We need to build the kogito chain for every project PR. We additionally have the requirement to check kogito-runtimes changes don’t break anything from the downstream projects.

Image 2: Kogito’s Repository dependency tree

Project dependencies

Flow definition

Github action flows

We have a PR flow per repository (kogito-runtimes, apps, and examples). We additionally check the kogito-runtimes changes don’t break the rest of the project from the hierarchy, the flows are basically the same, just the starting-project input decides which project is the one triggering the job.


We have the requirement to assure drools’ changes are not breaking anything from kogito, since kogito depends on drools artifacts.


Image 3: Drools + RHBA repository dependency tree

Project dependencies 

It’s very interesting to see how the project dependency extends the one from RHBA, this way drools or kogito should not be worried about the RHBA hierarchy. They just say, kogito-runtimes depends on drools (which is not even declared on kogito-project-dependencies.yaml file but in the one from RHBA). 

Flow definition

It’s interesting to see how they get drools’ version in order to replace the property from kogito-runtimes.

Github action flows

Both flows are basically (apart from OS running the job) the same, just the starting-project input is different since we want to start the process from the top leaf of the tree

Additional good stuff

Besides all the advantages listed above, build-chain also provides handy additional features to help you maintain your Workflows and even speed up development.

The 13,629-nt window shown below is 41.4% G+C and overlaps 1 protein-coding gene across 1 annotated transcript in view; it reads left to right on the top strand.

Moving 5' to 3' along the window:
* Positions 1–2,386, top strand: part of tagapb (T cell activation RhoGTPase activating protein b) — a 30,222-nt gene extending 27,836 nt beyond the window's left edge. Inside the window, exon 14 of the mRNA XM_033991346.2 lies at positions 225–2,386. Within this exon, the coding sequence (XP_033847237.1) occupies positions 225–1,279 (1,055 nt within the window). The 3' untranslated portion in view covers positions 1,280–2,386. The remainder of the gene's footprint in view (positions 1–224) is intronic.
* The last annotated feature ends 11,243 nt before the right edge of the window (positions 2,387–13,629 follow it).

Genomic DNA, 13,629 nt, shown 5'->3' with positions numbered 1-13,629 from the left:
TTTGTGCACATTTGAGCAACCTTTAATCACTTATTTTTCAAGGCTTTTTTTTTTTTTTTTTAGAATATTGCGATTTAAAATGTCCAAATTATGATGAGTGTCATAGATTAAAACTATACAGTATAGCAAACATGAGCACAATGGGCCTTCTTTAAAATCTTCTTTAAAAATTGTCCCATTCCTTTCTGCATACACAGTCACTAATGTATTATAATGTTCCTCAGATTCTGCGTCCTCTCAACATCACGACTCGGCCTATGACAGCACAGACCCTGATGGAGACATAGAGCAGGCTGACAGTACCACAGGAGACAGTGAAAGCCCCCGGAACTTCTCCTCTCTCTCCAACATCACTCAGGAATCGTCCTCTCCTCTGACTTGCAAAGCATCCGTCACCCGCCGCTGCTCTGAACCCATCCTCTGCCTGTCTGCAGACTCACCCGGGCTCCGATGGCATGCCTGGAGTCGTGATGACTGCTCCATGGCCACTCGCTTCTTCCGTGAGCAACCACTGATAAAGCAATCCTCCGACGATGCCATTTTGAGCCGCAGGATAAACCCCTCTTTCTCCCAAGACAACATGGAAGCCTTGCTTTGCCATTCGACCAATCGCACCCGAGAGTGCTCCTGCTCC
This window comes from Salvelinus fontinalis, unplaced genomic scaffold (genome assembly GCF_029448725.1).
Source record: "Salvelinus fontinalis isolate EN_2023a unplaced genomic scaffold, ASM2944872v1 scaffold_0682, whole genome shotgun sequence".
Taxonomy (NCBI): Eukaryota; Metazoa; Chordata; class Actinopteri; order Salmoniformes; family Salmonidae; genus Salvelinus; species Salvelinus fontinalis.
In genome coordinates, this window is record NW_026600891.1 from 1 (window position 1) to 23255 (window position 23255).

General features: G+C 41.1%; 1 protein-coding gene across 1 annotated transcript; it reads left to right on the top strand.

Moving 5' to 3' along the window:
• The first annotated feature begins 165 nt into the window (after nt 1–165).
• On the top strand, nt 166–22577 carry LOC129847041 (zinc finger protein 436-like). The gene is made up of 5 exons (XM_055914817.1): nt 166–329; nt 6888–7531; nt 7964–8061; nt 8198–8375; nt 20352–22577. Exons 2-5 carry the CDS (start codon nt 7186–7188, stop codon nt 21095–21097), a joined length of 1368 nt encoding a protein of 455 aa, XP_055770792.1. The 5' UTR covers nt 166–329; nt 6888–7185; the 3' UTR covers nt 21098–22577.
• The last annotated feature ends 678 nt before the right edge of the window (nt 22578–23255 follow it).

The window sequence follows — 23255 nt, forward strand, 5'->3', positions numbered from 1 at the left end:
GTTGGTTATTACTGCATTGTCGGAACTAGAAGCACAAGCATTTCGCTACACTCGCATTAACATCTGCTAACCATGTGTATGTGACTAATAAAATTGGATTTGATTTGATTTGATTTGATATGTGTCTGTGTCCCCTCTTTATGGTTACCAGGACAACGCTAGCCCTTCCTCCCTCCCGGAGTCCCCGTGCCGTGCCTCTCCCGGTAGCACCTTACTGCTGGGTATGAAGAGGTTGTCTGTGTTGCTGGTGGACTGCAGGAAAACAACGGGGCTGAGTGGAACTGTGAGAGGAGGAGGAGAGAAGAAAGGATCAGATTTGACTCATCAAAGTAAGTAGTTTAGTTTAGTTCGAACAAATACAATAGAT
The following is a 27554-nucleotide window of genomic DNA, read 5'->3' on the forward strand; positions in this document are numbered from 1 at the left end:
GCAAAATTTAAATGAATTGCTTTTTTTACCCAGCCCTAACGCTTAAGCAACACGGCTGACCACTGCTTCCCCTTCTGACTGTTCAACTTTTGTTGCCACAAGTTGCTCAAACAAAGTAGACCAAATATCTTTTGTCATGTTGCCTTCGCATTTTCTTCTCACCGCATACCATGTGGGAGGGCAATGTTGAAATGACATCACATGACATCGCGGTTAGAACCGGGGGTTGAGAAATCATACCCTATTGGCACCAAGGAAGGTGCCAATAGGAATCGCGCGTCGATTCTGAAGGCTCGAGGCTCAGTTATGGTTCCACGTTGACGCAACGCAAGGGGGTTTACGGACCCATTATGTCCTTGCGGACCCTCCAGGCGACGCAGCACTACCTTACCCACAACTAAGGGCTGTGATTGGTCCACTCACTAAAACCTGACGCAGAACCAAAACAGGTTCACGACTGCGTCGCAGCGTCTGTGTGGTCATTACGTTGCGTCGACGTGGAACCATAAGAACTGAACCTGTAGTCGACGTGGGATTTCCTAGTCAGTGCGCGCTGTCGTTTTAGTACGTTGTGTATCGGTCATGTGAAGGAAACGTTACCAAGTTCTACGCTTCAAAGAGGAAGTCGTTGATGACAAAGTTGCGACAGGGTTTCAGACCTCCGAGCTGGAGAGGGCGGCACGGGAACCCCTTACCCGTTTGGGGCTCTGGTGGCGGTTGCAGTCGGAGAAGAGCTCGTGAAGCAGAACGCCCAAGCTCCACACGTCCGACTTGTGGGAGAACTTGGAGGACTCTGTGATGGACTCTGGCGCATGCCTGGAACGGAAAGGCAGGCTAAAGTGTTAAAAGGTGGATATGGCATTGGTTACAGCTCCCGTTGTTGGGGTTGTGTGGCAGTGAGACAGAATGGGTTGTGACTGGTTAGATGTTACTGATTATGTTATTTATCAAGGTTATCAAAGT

Repositories dependency tree image

Using the same definition file you use to build your repositories, and thanks to the build-chain Files Generator, it is possible to automatically generate an image of your repositories dependency tree. You can do it both locally and as a step on your GitHub Actions Workflows.

    runs-on: ubuntu-latest
    name: File Generation
      - name: "build-chain repository dependency tree image generation"
        uses: kiegroup/build-chain-files-generator@main
          definition-file: https://whateverserver_url/definition.yaml
          file-type: image
          output-file-path: ./docs/project-dependencies-hierarchy.png


build-chain-files-generator -df https://whateverserver_url/definition.yaml -o image.png image

Running the build-chain locally

By executing a CLI command to locally test it (replacing $PROJECT and $ID)

build-chain-action -df https://whateverserver_url/definition.yaml build pr -url$PROJECT/pull/$ID

Running the tool from the automation system (different to GitHub actions)

Since it is possible to run it from CLI it is obviously possible to run it from any kind of automation system like Jenkins.